We, we do. Yeah. So it's a pretty, as I said, it's a pretty important piece of our development philosophy is that everything should work with your existing processes and your existing tool. So that's why we've got, you know, it's, it's of over 75, probably close to a hundred different integrations to lots of different systems both on the production sort of runtime protection side of things. And then also certainly on the testing side. So C I C D pipeline sort of tooling, other ticketing and workflow systems like Jira, et cetera, those are all available that can be connected to our system through integrations. And then there's that management api. So no, theoretically a, a developer doesn't ever need to really log into the ui. Maybe an admin, you know, sets it up, but we can surface that information in however it needs to be consumed by the organization in whichever system that is.
Right. Okay, great. Next question, which I believe had arrived at the moment when you were showing this user identity thing in the ui. The question is, can you actually link the API execution to AED user identity in working that call?
So the, in terms of the user identity, the way that we handle it is through whatever their, you know, we call it an authorization profile, but it's basically the, the type of access that that user should have. So, you know, not necessarily that, you know, John Doe or Jane Smith were running it as them, but as the, the profile that they, that they should have access to. So a bit of the nuance there, but yeah, the idea is that we are allowing, we're allowing you to simulate the effect of a user of, you know, a particular level in a certain area to use those APIs, try to consume them, and then what would happen relative to your desired security controls and if those are, are proper or improper. So I guess maybe the, the terms we use are a little bit different, but the effects is the same.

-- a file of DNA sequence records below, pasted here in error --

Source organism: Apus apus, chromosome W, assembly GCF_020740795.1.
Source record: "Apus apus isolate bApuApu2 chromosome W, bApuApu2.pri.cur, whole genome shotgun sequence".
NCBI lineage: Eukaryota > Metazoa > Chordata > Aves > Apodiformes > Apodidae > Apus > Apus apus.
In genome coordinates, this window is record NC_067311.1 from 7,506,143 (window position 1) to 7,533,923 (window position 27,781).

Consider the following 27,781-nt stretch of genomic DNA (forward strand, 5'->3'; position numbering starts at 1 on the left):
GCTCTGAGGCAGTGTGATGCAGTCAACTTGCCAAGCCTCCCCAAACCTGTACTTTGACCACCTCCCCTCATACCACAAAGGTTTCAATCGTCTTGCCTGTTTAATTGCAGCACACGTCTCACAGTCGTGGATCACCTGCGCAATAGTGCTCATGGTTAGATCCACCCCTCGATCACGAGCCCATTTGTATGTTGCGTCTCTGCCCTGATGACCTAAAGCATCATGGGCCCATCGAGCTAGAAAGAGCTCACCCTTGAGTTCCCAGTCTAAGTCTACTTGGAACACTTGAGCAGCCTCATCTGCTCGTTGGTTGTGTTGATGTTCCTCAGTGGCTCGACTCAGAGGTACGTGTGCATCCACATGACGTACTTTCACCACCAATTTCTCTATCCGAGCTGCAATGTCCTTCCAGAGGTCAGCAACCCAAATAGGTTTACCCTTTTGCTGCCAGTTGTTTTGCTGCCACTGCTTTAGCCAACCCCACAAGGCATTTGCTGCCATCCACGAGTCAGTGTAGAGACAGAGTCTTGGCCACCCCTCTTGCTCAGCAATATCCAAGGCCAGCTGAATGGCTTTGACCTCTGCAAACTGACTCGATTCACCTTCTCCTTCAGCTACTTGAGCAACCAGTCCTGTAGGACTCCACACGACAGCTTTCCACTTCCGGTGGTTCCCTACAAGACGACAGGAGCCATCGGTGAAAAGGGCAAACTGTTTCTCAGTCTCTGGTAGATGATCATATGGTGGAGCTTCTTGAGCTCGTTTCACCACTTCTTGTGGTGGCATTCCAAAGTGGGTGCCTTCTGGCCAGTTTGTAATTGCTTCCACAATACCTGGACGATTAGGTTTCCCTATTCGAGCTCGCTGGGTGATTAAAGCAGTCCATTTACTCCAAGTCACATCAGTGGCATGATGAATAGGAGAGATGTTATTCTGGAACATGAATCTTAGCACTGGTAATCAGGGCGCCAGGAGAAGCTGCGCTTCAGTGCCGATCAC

Okay, awesome. Okay, before I jump to the next question, I would like to kind of draw the attention of our attendees too. The research which I have brought on the slide I currently see, We actually have recently reviewed the noname APIs security platform, not too deeply technical in what we call an executive view format, but just a few pages for anyone to break through and understand what the cotton actually does. And of course if you need to know more, you can dig deeper into our related research, which again, just a few examples listed on the slide and we have many, many more on our website. So you are welcome to browse and you actually will get free trial access to our research library if you register your account now. Okay, next question. Who is actually responsible for choosing the right tests for different APIs? I believe that refers to that part of your platform where you have those test suites. So should you develop those, create those suites or the security people, or can you create those test suites for your customers?
So really it's all the above and it's gonna depend on the organization. And the reason I say that is, you know, when we see customers being really successful in implementing a a comprehensive API security strategy, it means that the developers are not operating in isolation and security's not operating in isolation, but the two of them are working together. So oftentimes the particular test suites that they're putting together, and therefore the test profiles and the individual tests that they're running are usually driven by whatever the business' needs are as decided on, you know, from a a risk profile and risk appetite view overall and then what those two teams, what their priorities are gonna be. Now, of course it could also be that there's a product manager or a product owner that is, you know, particularly keen on making sure that they're developing secure products. It could be a line of business where it's, you know, maybe you're creating a mobile app and it's dealing with sensitive account data.
And so there is a, a higher bar that applications developed in that area and that line of business have to meet. And so it could be the engineering manager, it could be the product manager. It really does depend on the, the particular use case. But yes, the, I mean it's, that's where I say it's going to reflect whatever the risk appetite of the organization is and the structure of that organization. So the particular individuals involved be it just engineering, be it security, hopefully some combination of the two. They're gonna be the ones that are setting the test that are included in those test suites.
Right. And I guess one point to first hear that your platform does not discriminate against anyone, anyone who wants to participate can, this is the whole idea.